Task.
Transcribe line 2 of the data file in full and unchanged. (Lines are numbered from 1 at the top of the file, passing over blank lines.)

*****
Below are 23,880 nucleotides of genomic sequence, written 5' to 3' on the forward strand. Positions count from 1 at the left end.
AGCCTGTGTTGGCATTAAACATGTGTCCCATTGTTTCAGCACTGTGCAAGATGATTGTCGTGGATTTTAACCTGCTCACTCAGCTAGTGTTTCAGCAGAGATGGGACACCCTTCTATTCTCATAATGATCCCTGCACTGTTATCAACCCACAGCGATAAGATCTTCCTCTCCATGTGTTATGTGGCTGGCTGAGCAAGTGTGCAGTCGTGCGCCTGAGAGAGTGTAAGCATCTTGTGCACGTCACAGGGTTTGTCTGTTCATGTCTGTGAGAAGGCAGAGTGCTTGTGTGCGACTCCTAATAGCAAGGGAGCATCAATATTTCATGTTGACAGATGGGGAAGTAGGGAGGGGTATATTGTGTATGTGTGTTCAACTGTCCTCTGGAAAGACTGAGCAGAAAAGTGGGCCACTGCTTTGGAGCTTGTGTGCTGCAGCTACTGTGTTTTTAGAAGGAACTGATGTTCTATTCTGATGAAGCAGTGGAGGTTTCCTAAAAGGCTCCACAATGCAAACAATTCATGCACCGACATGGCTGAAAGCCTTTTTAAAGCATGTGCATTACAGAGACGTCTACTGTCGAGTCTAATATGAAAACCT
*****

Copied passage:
AGCCTGTGTTGGCATTAAACATGTGTCCCATTGTTTCAGCACTGTGCAAGATGATTGTCGTGGATTTTAACCTGCTCACTCAGCTAGTGTTTCAGCAGAGATGGGACACCCTTCTATTCTCATAATGATCCCTGCACTGTTATCAACCCACAGCGATAAGATCTTCCTCTCCATGTGTTATGTGGCTGGCTGAGCAAGTGTGCAGTCGTGCGCCTGAGAGAGTGTAAGCATCTTGTGCACGTCACAGGGTTTGTCTGTTCATGTCTGTGAGAAGGCAGAGTGCTTGTGTGCGACTCCTAATAGCAAGGGAGCATCAATATTTCATGTTGACAGATGGGGAAGTAGGGAGGGGTATATTGTGTATGTGTGTTCAACTGTCCTCTGGAAAGACTGAGCAGAAAAGTGGGCCACTGCTTTGGAGCTTGTGTGCTGCAGCTACTGTGTTTTTAGAAGGAACTGATGTTCTATTCTGATGAAGCAGTGGAGGTTTCCTAAAAGGCTCCACAATGCAAACAATTCATGCACCGACATGGCTGAAAGCCTTTTTAAAGCATGTGCATTACAGAGACGTCTACTGTCGAGTCTAATATGAAAACCT